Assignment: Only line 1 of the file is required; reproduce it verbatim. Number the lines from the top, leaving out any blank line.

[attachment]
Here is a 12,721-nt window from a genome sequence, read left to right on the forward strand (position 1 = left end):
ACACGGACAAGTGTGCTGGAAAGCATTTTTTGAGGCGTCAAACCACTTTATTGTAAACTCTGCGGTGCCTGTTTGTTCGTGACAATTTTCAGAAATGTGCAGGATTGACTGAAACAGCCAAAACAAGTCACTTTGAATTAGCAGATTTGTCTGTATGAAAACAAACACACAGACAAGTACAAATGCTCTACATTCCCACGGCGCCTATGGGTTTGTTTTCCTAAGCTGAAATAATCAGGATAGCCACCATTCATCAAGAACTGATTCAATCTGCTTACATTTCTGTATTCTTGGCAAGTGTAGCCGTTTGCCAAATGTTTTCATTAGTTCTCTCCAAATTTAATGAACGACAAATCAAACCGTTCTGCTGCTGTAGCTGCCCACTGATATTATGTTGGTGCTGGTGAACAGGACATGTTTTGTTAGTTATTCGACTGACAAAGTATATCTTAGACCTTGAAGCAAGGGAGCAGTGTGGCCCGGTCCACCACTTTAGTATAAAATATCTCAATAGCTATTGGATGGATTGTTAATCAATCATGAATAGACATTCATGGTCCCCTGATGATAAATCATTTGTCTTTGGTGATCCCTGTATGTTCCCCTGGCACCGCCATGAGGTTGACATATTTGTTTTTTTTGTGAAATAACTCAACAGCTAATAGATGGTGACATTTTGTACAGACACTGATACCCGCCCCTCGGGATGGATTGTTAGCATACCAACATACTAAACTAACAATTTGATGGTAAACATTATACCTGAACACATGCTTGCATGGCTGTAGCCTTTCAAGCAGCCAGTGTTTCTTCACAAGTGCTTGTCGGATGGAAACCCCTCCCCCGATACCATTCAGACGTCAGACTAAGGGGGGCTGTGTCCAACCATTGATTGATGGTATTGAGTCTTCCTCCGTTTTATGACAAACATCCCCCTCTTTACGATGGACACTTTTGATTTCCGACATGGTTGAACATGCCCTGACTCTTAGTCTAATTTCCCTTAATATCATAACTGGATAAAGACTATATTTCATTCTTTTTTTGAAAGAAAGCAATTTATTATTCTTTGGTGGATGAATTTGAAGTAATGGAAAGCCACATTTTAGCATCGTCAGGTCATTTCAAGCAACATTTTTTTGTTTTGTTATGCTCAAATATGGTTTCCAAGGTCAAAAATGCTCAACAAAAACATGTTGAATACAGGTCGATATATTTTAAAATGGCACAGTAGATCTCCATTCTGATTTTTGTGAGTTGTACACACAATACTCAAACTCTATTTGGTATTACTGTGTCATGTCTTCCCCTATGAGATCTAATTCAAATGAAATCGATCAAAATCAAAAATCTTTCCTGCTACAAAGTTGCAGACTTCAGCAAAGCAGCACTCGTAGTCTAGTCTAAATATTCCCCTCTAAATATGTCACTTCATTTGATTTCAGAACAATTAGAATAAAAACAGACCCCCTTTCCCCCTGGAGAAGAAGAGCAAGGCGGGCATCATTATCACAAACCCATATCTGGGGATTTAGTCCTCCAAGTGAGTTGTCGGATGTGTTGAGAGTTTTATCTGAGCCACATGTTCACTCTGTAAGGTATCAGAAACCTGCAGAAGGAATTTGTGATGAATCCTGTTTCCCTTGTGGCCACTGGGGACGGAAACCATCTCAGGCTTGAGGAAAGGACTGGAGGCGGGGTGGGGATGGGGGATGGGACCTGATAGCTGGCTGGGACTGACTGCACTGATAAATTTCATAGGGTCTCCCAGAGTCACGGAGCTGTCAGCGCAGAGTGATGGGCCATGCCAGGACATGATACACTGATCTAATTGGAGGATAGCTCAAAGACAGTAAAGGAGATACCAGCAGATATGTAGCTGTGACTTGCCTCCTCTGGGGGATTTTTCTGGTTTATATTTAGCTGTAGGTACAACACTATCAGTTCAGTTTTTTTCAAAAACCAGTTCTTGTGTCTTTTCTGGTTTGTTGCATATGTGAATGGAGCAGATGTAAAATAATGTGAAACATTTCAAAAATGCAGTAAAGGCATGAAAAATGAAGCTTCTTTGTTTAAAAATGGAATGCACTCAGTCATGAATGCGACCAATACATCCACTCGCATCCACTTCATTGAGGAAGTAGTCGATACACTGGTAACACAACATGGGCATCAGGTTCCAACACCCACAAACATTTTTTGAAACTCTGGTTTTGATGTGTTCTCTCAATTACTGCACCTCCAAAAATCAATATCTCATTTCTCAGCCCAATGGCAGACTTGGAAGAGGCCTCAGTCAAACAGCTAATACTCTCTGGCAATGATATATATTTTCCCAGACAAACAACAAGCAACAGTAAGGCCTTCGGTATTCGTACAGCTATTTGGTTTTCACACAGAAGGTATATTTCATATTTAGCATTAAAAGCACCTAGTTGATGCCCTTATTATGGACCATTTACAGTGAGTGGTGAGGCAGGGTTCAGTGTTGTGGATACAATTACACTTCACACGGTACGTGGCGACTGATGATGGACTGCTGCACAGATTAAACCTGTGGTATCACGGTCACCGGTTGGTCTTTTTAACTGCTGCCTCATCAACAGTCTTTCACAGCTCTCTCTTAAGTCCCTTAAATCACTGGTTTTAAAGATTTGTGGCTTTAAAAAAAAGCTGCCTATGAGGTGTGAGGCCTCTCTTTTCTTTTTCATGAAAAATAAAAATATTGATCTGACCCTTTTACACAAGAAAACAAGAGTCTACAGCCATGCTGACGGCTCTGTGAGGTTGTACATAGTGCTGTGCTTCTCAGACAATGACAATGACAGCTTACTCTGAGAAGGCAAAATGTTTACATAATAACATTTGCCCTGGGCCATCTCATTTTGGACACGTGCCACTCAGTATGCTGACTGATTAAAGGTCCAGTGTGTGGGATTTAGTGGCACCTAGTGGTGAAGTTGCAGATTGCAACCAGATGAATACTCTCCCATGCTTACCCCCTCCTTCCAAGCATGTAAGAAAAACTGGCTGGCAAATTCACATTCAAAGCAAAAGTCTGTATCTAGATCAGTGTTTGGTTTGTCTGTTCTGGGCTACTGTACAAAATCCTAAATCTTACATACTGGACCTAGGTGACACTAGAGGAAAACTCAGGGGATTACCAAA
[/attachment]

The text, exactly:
Here is a 12,721-nt window from a genome sequence, read left to right on the forward strand (position 1 = left end):